Not only does the film explore the nature of distrust, but the monster itself is a powerful metaphor for the monstrous capacity for violence that exists within people. Arguing against this is seemingly futile; it is this capacity for violence that breeds our potential for distrust. And often, when we discover something dark about the nature of those we know, it is usually with horror that we regard this new shade in which we see them.
It is only when there is no hope of survival that the men realize what must be done. This creature cannot escape, no matter what. If it reaches the mainland, all Hell will break loose. It is only when the point of their survival is mooted that the men realize the pointlessness of their destructive paranoia. All that matters is stopping the creature, and only by banding together, and placing their total trust in one another, can the men hope to foil the monster’s machinations.
The effort is dangerous, but vital. Several of the men die pursuing the creature, but the hunt is relentless; they know it has to die.
The iconic final scene brings home the message of the futility of paranoia. Having dynamited the entire camp in an effort to annihilate the creature, only Macready (Kurt Russell) seems to have survived. Temporarily warmed by the fire, Macready waits for the freezing cold with a surviving bottle of whisky. Stumbling towards him comes Childs (Keith David), earlier suspected of having been assimilated by the Thing. Macready and Childs hold one another in the sights of their flame throwers, each convinced of the other’s monstrous conversion. Eventually the two men come to a realization: it doesn’t matter. There is no way of knowing if either are the monster, and even if there was, it would be pointless to destroy each other now. Realizing the futility of their distrust, the two men share a drink while waiting for the encroaching storm of winter.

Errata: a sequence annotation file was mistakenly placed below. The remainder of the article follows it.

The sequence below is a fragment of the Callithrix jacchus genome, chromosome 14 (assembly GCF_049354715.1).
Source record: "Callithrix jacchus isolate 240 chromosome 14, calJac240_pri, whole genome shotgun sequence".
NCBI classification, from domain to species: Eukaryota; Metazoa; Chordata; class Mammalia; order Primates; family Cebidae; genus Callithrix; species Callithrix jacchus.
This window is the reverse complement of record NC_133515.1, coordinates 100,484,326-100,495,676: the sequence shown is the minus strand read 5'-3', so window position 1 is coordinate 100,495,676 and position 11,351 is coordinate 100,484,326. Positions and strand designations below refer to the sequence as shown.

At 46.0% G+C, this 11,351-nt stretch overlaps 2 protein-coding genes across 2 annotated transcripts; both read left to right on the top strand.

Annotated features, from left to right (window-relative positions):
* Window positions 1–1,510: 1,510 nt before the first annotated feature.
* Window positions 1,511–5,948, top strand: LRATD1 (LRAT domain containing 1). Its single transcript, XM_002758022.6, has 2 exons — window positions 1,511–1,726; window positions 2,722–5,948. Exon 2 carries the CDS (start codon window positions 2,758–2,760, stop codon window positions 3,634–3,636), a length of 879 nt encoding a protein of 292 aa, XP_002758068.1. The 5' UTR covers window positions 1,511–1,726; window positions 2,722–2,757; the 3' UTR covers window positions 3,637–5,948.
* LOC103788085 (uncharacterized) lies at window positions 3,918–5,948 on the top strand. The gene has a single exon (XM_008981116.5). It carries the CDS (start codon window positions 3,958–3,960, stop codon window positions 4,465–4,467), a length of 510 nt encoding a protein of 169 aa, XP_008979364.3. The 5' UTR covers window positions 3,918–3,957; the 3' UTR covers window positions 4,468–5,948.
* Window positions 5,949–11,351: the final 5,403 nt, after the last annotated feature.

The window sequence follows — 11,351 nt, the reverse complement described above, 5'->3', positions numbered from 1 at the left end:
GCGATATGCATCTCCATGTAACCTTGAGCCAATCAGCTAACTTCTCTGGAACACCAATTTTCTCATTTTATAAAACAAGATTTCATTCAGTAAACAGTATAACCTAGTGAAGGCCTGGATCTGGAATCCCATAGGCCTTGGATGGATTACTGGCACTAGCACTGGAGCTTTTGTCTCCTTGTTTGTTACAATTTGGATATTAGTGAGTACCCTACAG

“The Thing” is a masterpiece. I consistently hold it to be one of the greatest American science fiction films ever made, hitting a home run in every category the genre sets out to explore. And when others stop to think about it, I’ve noticed they’re pretty quick to agree. The acting is engaging but believable, the setting claustrophobic to the level of suffocation, and the pace hold you so tightly you can feel its claws digging into you. It’s a movie that definitely makes you want company when you watch it, even if it does leave you wondering about who exactly you’re seeing it with.
(P.S.: Hit up Netflix and watch this beast! Then go see the remake in October and tell me whether or not to see it…and then sigh when I go see it anyway, no matter what you tell me.)